She also found this old copy of Black Beauty. This book was from when I was a kid and I remember my mother reading it aloud to us one summer. Shannon said that she remembers looking through the book when she was younger and only looking at the pictures. That book is now back in her room.
I also found myself looking at the books and remembering my childhood. Not only did I remember the summer that my mother read Black Beauty to us, but I remember when I was little and my mom reading The Little Engine That Could at bedtime.
I remember her reading The Little Red Hen over and over.
This was one of my favorites..."Not I, said the Duck, Not I, said the Goose, Not I, said the Cat, Not I, said the Pig. Then I will just do it myself said the Hen. And she did!"
I also remembered reading The Five Little Peppers and How They Grew. I always was drawn to books and TV shows with big families. I thought that there was always so much excitement in their families. There never seemed to be a dull moment in their house and there always was someone getting into trouble or some kind of mischief. But the sisters and brothers always seemed to be there for one another in times when they were needed.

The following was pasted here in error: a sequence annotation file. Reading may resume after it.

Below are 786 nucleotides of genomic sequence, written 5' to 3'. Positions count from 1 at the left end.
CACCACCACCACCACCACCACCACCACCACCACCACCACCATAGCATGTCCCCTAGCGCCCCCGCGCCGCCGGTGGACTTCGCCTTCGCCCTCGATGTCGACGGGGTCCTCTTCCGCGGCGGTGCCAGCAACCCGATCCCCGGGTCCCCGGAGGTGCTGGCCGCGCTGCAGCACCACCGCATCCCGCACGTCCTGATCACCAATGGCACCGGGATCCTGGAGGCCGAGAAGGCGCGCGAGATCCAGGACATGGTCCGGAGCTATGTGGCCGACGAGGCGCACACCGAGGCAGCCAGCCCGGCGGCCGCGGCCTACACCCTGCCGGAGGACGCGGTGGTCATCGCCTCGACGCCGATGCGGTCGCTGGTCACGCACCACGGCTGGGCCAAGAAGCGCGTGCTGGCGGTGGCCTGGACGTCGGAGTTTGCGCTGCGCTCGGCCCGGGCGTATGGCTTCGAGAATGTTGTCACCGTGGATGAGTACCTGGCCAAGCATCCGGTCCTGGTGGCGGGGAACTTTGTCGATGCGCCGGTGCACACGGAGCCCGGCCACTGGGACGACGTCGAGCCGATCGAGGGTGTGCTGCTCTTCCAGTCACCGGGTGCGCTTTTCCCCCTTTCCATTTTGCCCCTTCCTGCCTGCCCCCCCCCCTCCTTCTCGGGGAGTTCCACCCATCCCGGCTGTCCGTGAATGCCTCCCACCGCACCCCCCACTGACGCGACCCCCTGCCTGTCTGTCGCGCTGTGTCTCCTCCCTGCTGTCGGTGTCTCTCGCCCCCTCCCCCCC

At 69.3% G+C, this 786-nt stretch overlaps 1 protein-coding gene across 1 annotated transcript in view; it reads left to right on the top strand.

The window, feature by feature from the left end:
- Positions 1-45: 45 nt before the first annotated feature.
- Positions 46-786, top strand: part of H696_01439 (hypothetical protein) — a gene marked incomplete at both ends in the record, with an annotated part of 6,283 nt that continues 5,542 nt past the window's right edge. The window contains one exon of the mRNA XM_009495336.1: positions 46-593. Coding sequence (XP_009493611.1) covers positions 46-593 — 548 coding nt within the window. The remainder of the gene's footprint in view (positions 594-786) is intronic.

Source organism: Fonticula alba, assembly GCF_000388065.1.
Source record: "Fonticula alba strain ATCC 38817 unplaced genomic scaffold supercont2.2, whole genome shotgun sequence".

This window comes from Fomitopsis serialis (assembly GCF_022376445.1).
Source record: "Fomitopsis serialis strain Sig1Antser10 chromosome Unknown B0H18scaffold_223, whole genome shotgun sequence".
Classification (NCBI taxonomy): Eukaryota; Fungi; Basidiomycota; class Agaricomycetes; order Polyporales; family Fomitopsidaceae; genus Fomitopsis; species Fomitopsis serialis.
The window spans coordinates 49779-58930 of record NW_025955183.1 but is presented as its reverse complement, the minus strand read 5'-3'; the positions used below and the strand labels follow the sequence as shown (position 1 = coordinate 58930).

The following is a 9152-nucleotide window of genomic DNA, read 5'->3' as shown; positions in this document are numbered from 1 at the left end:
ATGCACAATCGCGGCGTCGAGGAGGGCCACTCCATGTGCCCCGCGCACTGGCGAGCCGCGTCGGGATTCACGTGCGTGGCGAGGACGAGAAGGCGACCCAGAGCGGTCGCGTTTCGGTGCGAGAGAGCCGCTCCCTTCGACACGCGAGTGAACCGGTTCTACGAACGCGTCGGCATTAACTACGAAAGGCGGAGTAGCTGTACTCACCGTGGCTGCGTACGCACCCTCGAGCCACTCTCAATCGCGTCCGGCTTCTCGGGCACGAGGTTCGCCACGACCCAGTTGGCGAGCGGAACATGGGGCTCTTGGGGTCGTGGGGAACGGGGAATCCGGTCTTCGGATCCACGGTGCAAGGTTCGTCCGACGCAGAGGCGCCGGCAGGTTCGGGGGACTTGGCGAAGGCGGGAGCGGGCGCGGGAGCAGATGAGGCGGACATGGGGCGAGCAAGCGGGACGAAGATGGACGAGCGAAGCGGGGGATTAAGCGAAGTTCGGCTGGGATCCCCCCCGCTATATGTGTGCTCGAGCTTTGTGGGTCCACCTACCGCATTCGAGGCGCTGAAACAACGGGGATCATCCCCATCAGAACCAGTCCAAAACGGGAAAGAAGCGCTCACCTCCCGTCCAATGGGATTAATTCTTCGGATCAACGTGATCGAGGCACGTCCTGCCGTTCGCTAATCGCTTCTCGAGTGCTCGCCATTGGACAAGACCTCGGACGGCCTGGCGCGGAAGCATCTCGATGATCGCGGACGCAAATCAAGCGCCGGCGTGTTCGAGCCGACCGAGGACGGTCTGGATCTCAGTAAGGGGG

One by one my helpers seemed to disappear. I finally turned around from the book shelf and this is what I found. Four kids with books in their hands. I had lost my helpers to books, but I didn't seem to mind. When I look at them reading, I wonder what their memories of reading will be? We all have a "Life as a Reader," a timeline if you will of our reading life...favorite books that our parents read aloud, favorite books that teachers read aloud, the first time you read a favorite book, maybe the second and third time you read it, books fairs at school, library visits, monthly scholastic book orders, friends that recommend books, your first chapter book. These are all part of our "Life as a Reader." In ten or twenty years from now, what will their memories of reading books be as a child? I wonder.
Our reorganized book shelf.